rome day 1

(bikes + vespas galore here.)

Each time I visit a new country--which sounds like it's frequent but really it's been about six times--there's always this moment. You know, when it comes rushing in that you're on an adventure, in a completely new world and about to cross of some bucket list items. Sometimes the rush hits as the plane floats down from the clouds...or it might not happen til a day or two after arrival. In Paris it wasn't until I saw the Eiffel Tower from my hotel balcony.

But Italy...Italy got to work right away. The doors parted after customs, and there stood my driver: a dark haired middle-aged man, top two buttons undone, a cigarette hanging from his mouth, and a sign bearing "Berthany" in all caps.

"You Berthaannie?", he said drawing out my name, pointing and smiling.

Ah, even the misspelling of my name is charming in Italy.

While my bags were stashed at the hotel and my room readied, I strolled over to Piazza del Popolo...and settled my sleepy self for a bout of people-watching on a marble bench. Next to me, an older gentleman read an Italian newspaper. From the center of the piazza, came the sound of someone singing. Almost everyone stopped to watch. I walked toward the center, and there stood a robust, red-faced Italian man, serenading the crowd with the most beautiful opera I've ever heard...fully drowning out the rush of four fountains that surrounded him. He didn't stop singing for the longest time, so I plopped onto a step and pulled out my lunch. After a few minutes, the church bells began to ring. It was about that time that I could barely keep myself together over the absolute beauty of this tiny moment.

It could only be described as something from a 1950's film. Too perfect for words.

My friend Lauren warned me of such things, that Italy will wiggle itself into your heart and make you feel alive in ways you'd forgotten. I was ready for Italy to burrow itself into me, but not aware it would happen so soon. So there I sat in the Piazza del Popolo, eating an apple and crying about how life is so big and yet small all at once...seemingly complicated but all in all, really quite simple.

All because of a song sung by a man whose words I couldn't understand, but whose heart I did. 

Nice one, Italy. Nicely played.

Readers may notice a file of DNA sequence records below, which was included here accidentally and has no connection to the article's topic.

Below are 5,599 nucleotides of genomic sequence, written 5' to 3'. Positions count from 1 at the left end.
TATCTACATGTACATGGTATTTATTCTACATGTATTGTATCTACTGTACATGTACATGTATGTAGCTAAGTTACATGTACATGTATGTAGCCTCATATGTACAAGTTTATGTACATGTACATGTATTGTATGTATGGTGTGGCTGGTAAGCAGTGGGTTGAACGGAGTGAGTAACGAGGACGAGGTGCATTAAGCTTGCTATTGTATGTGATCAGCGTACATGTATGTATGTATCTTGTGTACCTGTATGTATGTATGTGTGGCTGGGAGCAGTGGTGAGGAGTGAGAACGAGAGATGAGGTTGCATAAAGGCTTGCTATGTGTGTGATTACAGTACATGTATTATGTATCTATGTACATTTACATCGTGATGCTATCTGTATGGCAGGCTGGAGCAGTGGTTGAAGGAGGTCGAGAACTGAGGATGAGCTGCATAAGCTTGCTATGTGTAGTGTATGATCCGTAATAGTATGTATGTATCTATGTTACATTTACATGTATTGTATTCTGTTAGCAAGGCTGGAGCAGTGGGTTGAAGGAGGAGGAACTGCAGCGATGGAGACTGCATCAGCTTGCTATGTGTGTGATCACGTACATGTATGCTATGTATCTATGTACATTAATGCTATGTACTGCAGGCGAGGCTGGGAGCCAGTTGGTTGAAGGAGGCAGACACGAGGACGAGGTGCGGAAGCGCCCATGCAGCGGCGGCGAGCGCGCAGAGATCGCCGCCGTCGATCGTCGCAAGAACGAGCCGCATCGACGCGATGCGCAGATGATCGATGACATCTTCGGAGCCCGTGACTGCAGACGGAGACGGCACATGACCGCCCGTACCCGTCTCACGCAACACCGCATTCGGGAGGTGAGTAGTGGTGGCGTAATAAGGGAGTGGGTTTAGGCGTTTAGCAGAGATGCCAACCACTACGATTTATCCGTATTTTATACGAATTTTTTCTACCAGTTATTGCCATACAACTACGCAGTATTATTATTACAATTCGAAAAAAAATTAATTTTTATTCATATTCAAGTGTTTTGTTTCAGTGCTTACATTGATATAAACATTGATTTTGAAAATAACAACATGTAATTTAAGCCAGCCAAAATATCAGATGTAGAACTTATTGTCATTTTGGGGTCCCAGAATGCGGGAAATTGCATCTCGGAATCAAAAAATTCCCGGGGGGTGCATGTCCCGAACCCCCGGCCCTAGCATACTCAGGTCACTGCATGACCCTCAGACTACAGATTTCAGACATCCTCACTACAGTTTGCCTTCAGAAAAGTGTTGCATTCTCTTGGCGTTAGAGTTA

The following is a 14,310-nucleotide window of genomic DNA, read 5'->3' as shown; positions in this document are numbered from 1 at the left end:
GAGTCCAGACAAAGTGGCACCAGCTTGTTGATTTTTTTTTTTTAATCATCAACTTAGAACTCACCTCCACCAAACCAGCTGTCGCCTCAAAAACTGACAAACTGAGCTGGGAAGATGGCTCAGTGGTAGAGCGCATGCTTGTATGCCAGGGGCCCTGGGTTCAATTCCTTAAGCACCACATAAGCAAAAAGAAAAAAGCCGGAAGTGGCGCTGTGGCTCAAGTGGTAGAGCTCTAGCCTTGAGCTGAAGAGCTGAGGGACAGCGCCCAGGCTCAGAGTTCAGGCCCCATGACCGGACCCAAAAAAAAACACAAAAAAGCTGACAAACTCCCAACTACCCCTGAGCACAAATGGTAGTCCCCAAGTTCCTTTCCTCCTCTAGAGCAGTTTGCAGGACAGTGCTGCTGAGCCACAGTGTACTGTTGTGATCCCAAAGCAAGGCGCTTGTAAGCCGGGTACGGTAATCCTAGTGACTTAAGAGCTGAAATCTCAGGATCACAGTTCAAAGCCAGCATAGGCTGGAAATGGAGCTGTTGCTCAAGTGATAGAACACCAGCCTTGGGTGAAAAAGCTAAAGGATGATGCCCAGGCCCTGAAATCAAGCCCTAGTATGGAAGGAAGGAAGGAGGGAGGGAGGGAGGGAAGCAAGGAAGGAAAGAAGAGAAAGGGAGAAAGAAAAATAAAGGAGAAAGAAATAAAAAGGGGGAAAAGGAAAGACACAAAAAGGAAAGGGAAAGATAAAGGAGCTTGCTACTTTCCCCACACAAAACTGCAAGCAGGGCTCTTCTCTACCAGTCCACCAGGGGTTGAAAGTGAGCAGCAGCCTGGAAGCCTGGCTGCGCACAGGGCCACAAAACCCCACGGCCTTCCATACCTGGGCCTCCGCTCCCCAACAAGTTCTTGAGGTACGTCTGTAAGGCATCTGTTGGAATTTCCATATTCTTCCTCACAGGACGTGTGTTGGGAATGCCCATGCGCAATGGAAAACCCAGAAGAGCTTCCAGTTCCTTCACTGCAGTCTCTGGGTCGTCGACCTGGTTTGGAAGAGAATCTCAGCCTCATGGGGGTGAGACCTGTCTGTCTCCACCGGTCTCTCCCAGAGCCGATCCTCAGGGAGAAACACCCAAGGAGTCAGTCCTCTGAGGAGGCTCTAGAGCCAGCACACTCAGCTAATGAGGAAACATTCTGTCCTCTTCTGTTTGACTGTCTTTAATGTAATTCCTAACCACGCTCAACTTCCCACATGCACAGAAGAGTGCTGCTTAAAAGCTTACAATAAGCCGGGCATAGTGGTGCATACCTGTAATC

almost take off.

(a chandelier spotted during last minute shopping + my packing list)

The last load of laundry is in the wash, my legs are shaved and every iDevice I own is currently on the charger, juicing up for 12 hours of travel...which begins at midnight tonight!

Ah, the signs of a trip 'round the corner! My tummy is full of nervous butterflies. Although I've traveled a fair amount, I've never been in a foreign country by myself...specifically one with a language barrier. German or a bit of French? I might pull it off. But Italian...I am screwed, and armed with about 10 words or phrases.

"Più vino? Più gelato per favore? Grazie mille."

What more could I need to say, right? ;)

By the way, I've got this nasty habit of flipping through various social media streams...even when something much more interesting is right in front of my face. (Like Pinterest could be more interesting than, I don't know, the Eiffel Tower right in front of me.) It's this weird "I gotta know what's happening!" disease, which usually ends in feeling creatively deflated or annoyed for wasting my time.

Anyone else have it? Some of my friends have written about it here and here.

So, in an attempt to force myself to be present while in Italy, I deleted all social media apps, except for Instagram. That one stays for photo-snapping. But Facebook, Twitter, and Pinterest, even Draw Something...farewell. If my hotel has internet, I'll pop on, blog and such...but this week I refuse to allow the internet to own my soul.

This week...this week is for spaghetti, wine and gelato. ;)

Arrivederci, amici!


brand new look!

So, if you popped by yesterday...you might have noticed that things look a little different around here! I finally got some new threads...uh, digitally speaking. And they fit just right.